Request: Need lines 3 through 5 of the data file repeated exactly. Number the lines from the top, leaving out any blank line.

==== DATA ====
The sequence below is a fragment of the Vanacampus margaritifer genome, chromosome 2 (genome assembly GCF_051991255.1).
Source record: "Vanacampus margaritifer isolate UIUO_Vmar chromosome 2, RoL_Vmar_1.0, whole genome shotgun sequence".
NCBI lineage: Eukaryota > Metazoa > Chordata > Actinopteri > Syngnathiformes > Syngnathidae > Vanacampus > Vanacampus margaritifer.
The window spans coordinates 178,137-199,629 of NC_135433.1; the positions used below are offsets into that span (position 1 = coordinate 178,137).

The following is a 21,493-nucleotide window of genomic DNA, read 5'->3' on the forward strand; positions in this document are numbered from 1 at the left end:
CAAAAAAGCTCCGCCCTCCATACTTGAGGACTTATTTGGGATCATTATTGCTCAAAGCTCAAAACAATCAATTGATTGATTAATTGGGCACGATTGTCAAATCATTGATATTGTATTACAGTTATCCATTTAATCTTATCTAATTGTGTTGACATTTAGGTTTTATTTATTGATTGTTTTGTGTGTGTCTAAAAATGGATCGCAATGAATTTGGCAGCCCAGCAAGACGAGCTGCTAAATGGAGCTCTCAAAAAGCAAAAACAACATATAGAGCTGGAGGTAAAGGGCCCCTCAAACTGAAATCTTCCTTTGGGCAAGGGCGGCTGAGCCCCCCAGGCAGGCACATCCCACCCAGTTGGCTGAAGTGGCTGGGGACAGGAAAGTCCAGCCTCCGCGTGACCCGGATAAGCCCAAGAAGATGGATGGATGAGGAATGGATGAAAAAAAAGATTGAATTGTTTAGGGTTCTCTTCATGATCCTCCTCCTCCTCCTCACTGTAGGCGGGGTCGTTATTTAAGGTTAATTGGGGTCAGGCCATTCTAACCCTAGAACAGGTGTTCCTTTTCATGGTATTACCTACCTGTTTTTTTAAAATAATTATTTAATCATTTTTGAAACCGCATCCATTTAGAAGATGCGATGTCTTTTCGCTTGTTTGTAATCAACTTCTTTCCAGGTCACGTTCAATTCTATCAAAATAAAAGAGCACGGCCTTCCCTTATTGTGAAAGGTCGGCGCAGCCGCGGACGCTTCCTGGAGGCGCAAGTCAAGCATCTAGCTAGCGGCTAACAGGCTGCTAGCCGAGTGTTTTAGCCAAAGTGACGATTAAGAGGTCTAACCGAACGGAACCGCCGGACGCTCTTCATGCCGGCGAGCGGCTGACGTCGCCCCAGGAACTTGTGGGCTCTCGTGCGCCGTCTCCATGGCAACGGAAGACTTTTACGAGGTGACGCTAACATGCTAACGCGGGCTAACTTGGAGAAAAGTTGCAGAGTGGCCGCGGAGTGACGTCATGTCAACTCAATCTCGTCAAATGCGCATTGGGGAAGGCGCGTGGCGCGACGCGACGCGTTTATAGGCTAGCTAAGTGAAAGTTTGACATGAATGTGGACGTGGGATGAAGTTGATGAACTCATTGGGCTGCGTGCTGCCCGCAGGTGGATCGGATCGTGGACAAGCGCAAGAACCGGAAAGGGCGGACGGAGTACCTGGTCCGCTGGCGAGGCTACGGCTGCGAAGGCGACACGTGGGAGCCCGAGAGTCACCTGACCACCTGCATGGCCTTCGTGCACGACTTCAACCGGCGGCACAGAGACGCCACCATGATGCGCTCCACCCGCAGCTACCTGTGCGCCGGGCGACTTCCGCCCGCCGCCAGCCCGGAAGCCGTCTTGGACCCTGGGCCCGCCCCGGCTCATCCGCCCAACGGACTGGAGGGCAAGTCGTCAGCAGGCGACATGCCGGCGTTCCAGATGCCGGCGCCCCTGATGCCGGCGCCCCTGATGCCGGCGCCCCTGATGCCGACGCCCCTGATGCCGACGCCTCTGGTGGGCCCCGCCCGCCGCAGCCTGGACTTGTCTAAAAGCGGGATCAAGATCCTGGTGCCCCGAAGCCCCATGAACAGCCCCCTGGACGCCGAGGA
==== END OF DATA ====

NCBI lineage: Eukaryota > Metazoa > Chordata > Actinopteri > Syngnathiformes > Syngnathidae > Vanacampus > Vanacampus margaritifer.
The window spans coordinates 178,137-199,629 of NC_135433.1; the positions used below are offsets into that span (position 1 = coordinate 178,137).

The following is a 21,493-nucleotide window of genomic DNA, read 5'->3' on the forward strand; positions in this document are numbered from 1 at the left end: